The underlying story of Darwin's Radio is that of paranoia becoming acceptance. The three protagonists are all as the novel begins engaged in separate quests for understanding that turn up alarming indicators. Mitch Rafelson, a principled anthropologist gone rogue from his profession, is guided to an Alpine cave containing mummified Neanderthals--an adult couple--and a likewise preserved infant that is of our species yet somehow also the couple's child. Christopher Dicken, an investigator for the health authorities in America, finds evidence of the brutal slaying of apparent "plague" victims in the countries around the Black Sea. Kaye Lang, a brilliant biologist who does groundbreaking research while helping lead her husband's biotech company, has already detected signs that ancient retroviruses encoded in the human genome may resume their active state. It is almost as if these strangely related discoveries spontaneously combine into the critical mass required for a global crisis. An archaic retrovirus (known as SHEVA) emerges suddenly and devastatingly in America; it is the same plague that occasioned the preventive massacres Dicken (and Kaye) uncovered in the old USSR; and it apparently broke out in prehistory also, explaining the fate of Mitch's Neanderthals. Paranoia becomes abundant.

But even while the obligatory tale of botched cures, desperate quarantines, and political crises is very competently unfolded, the three pioneers begin to compare notes. The SHEVA plague infects women via their sexual partners, and aborts their babies. This is terrifying; but need it be a plague at all? Could it not rather be a process of accelerated evolution, the Wizard in our genome struggling, at first unsuccessfully, to generate a variant on the human species better equipped to survive the Twenty First Century than the present angst-overwhelmed and cognitively confused version? (Qualities very liberally illustrated in the text.) Among the few, an awareness grows of the evolutionary promise of SHEVA, and as they separate themselves from an establishment grown hysterical, and take courageous heretical steps on their own, that promise starts to become concrete. Paranoia yields to expectation; the exhilarating vistas of change familiar from earlier Bear novels begin to beckon, in closing chapters of extraordinary sustained tension.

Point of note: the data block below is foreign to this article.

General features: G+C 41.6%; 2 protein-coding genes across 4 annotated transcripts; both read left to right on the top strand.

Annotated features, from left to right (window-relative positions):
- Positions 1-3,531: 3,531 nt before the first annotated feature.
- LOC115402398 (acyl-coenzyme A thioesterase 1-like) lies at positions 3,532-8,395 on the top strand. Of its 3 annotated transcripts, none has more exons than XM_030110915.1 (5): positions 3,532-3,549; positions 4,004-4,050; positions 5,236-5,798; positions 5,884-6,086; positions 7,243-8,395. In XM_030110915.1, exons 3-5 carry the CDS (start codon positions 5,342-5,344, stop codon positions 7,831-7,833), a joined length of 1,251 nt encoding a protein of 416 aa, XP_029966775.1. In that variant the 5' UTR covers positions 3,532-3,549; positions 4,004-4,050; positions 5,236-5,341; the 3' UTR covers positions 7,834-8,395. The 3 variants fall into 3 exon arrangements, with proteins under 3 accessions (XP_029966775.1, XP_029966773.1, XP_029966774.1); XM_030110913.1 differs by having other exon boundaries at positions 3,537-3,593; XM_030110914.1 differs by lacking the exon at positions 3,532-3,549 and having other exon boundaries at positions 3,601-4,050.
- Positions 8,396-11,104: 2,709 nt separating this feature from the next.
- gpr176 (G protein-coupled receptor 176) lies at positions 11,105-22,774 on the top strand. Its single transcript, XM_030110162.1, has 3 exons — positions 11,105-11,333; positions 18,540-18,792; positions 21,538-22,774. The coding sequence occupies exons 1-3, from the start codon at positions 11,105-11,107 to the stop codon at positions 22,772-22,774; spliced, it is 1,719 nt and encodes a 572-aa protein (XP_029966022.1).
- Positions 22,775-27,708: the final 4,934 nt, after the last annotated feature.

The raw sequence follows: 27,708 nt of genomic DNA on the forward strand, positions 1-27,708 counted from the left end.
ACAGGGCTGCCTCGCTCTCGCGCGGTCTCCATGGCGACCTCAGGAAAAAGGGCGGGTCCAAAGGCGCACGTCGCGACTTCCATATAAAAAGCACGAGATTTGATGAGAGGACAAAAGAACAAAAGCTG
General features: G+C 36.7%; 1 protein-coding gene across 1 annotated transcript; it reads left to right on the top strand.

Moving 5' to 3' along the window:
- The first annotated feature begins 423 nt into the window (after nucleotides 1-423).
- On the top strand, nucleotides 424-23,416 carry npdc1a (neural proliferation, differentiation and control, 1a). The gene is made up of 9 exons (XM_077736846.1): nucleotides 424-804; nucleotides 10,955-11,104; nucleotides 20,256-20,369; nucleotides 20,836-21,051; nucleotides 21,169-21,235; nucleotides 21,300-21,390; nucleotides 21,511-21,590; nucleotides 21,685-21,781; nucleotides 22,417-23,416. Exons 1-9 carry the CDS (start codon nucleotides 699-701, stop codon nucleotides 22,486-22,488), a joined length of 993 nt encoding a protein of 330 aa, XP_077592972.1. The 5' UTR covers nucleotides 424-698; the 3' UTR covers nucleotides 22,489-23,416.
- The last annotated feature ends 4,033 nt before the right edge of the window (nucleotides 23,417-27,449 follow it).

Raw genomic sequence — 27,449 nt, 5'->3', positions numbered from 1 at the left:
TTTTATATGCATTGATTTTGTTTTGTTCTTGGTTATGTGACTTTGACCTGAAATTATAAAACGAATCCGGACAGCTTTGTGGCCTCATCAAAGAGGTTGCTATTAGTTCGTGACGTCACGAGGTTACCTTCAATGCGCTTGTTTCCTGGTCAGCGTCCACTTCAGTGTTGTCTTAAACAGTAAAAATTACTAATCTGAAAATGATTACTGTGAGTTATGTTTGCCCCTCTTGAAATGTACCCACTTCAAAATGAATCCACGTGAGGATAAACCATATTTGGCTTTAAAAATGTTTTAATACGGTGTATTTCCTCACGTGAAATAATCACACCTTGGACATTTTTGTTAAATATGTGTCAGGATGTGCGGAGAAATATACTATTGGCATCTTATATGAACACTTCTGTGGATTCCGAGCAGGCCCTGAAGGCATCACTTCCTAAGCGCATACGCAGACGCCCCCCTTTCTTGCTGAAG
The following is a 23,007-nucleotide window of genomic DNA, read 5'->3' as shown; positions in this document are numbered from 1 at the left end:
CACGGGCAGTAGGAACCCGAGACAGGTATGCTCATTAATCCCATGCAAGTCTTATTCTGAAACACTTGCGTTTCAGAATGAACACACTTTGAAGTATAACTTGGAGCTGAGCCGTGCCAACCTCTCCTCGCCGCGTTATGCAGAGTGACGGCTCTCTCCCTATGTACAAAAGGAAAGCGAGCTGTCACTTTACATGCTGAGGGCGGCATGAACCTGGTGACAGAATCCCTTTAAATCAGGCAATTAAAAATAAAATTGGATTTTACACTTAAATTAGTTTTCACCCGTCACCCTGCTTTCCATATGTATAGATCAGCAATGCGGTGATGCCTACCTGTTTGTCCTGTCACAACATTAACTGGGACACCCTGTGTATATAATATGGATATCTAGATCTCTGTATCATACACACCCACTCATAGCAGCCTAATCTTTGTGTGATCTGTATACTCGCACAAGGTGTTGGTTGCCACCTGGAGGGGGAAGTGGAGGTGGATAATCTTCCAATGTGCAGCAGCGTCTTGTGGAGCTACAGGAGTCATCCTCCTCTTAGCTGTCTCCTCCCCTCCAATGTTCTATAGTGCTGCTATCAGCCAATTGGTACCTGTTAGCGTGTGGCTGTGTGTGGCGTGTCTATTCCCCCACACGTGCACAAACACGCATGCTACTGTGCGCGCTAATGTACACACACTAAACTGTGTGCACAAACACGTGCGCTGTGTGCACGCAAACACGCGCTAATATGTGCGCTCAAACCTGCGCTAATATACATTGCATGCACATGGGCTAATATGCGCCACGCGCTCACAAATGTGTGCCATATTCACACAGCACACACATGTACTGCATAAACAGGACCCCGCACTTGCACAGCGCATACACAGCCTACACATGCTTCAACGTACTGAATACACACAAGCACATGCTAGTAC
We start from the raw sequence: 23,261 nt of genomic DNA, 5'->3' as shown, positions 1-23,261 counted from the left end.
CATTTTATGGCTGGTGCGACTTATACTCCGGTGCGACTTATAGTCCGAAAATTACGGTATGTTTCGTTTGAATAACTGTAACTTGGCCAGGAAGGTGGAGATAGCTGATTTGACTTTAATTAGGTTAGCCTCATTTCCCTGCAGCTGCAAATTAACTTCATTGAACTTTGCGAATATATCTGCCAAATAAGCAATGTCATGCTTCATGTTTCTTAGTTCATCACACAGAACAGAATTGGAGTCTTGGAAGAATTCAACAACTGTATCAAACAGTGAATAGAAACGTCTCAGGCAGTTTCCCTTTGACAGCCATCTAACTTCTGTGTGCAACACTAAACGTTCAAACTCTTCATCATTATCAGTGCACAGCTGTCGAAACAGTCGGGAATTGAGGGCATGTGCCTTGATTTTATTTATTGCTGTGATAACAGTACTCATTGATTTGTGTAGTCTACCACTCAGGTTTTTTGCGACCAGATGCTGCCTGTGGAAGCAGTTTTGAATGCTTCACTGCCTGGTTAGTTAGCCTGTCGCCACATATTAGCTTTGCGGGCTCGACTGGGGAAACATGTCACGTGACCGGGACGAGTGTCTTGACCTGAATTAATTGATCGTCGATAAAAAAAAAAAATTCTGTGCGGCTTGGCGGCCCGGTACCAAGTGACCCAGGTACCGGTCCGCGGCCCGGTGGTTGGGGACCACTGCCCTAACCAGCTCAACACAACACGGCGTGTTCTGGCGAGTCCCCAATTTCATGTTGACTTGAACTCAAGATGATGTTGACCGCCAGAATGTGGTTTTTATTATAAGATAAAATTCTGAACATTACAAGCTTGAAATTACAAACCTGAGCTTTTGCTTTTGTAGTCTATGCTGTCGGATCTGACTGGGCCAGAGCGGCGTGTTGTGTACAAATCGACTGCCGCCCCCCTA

The drab thriller is made over. This is surely Bear's intention: he so acutely contrasts these passages of emergent wonder (the wonder endemic to good SF) with the turgid, befuddled, paranoid-bureaucratic mentality of the thriller genre he ostentatiously apes for so much of Darwin's Radio. The resulting sensation is one of liberation; the sequel (to be titled Darwin's Children) can only be even better.

Review by Nick Gevers.
This review was originally published in Nova Express, Volume 5 Number 2: Fall / Winter 1999
More of Nick's reviews are online at Parsec.

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© Nick Gevers 29 January 2000